Down in Texas, where I am writing from, concerns about the border are reaching a fever pitch. However, the border crisis is a national problem, which has led to a truly bizarre turn of events: A Tennessee billionaire privately paid for 50 South Dakota National Guard troops to guard the Texas border. While the concerns about illegal immigration are valid, Noem’s approach of deploying troops sponsored by a private benefactor should trouble constitutional conservatives.
Our governor here in the Lone Star State, Greg Abbott, recently released a disaster emergency declaration and asked for help to increase arrests “for crimes related to the border crisis.” The most obvious crime “related to the border crisis” is illegal immigration. However, importantly, crimes at the border go beyond illegal entry, including drug-dealing, human-trafficking, violent crime, and property damage. But while Abbott’s emergency declaration is perfectly justified, that doesn’t mean every means of aid is justified, too.
In response to Abbott’s emergency declaration, Noem took an unspecified amount of money from a private Tennessee billionaire to fund a 30- to 60-day tour at the border for 50 South Dakota National Guard troops. Having an individual donor privately fund a state’s National Guard deployment is incredibly peculiar. Dan Grazier, a military fellow at the Straus Military Reform Project, said he’s “never heard of anything quite like this before.”
Noem probably wanted to send those 50 troops to the border anyway. In a statement reported by the South Dakota State News, Noem herself said:
The border is a national security crisis that requires the kind of sustained response only the National Guard can provide. We should not be making our own communities less safe by sending our police or Highway Patrol to fix a long-term problem President Biden’s Administration seems unable or unwilling to solve. My message to Texas is this: help is on the way.
However, the fact that my state needs help at the border is not at question. What is at stake is whether private individuals should have such direct influence over policy. The short answer is they shouldn’t. It’s a dangerous precedent to set, especially when billionaires already have significant influence over public policy. Secondly, the entire affair is frustratingly opaque. It’s not even known how much Willis Johnson, the Tennessee benefactor, paid for the deployment. Finally, we don’t even know if it’s legal. The New York Times reports that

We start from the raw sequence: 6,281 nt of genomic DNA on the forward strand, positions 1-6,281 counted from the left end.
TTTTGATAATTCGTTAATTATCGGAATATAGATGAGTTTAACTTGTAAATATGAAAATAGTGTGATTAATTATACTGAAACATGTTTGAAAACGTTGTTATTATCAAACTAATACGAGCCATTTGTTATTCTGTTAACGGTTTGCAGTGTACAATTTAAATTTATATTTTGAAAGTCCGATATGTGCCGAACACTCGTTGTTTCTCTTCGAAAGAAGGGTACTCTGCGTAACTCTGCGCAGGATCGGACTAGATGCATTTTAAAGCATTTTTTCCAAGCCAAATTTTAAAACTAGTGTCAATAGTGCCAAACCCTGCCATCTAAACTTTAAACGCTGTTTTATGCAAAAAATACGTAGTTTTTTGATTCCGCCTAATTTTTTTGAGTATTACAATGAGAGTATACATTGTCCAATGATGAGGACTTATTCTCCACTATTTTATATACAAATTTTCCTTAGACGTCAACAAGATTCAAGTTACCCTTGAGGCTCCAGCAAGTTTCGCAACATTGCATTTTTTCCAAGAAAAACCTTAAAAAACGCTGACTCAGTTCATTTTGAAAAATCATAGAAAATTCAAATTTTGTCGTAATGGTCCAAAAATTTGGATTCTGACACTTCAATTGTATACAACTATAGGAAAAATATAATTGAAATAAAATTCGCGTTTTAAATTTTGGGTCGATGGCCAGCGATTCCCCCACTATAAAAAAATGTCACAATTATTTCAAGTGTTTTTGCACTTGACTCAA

Geoffrey Corn, a retired Army lieutenant colonel who is a professor at the South Texas College of Law Houston, said he had never heard of private funding for American military activity. Federal law, he said, would prohibit donors from directly subsidizing federal military activities, but it does not govern the funding of state National Guard units.
Furthermore, according to the Times, the troops themselves will not actually do much to stop border crossings:
Like the National Guard troops deployed to the Texas border by Republican governors of other states, South Dakota’s troops, Professor Corn said, will largely serve ceremonial duties, though they will have the authority to make citizens’ arrests.
In sum, Noem’s use of private funding creates more problems than it solves. It is increasingly clear that Kristi Noem may run for president, and her actions will no doubt get her headlines. However, the South Dakota governor can help border agents and get publicity without getting funding from a billionaire. She just deployed another 125 soldiers, but this time through the proper channels.
Conservatives who care about the separation of powers with clearly defined roles for local, state, and federal officials should be against Noem’s use of private-donor money. And, finally, speaking for myself as a Texan, giving a private billionaire from Tennessee any control over Texan border policy just doesn’t sit well.